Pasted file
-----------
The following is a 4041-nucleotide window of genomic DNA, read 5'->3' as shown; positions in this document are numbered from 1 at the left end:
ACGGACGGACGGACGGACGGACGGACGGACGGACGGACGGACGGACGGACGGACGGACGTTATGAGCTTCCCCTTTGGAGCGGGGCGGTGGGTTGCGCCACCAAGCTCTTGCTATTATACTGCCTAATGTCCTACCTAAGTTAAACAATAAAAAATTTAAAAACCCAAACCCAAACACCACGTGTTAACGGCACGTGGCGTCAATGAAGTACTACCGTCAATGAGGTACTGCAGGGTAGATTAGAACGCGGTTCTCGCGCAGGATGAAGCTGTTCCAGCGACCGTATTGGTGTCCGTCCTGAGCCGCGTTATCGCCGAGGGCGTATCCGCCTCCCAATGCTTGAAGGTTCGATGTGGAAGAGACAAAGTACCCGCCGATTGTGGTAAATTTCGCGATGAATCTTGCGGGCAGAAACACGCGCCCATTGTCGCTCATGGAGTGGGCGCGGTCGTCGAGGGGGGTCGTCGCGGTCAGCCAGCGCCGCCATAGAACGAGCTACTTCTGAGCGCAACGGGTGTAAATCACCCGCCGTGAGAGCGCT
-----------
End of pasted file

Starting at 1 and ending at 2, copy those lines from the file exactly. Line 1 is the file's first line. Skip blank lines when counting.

The following is a 4041-nucleotide window of genomic DNA, read 5'->3' as shown; positions in this document are numbered from 1 at the left end:
ACGGACGGACGGACGGACGGACGGACGGACGGACGGACGGACGGACGGACGGACGGACGTTATGAGCTTCCCCTTTGGAGCGGGGCGGTGGGTTGCGCCACCAAGCTCTTGCTATTATACTGCCTAATGTCCTACCTAAGTTAAACAATAAAAAATTTAAAAACCCAAACCCAAACACCACGTGTTAACGGCACGTGGCGTCAATGAAGTACTACCGTCAATGAGGTACTGCAGGGTAGATTAGAACGCGGTTCTCGCGCAGGATGAAGCTGTTCCAGCGACCGTATTGGTGTCCGTCCTGAGCCGCGTTATCGCCGAGGGCGTATCCGCCTCCCAATGCTTGAAGGTTCGATGTGGAAGAGACAAAGTACCCGCCGATTGTGGTAAATTTCGCGATGAATCTTGCGGGCAGAAACACGCGCCCATTGTCGCTCATGGAGTGGGCGCGGTCGTCGAGGGGGGTCGTCGCGGTCAGCCAGCGCCGCCATAGAACGAGCTACTTCTGAGCGCAACGGGTGTAAATCACCCGCCGTGAGAGCGCT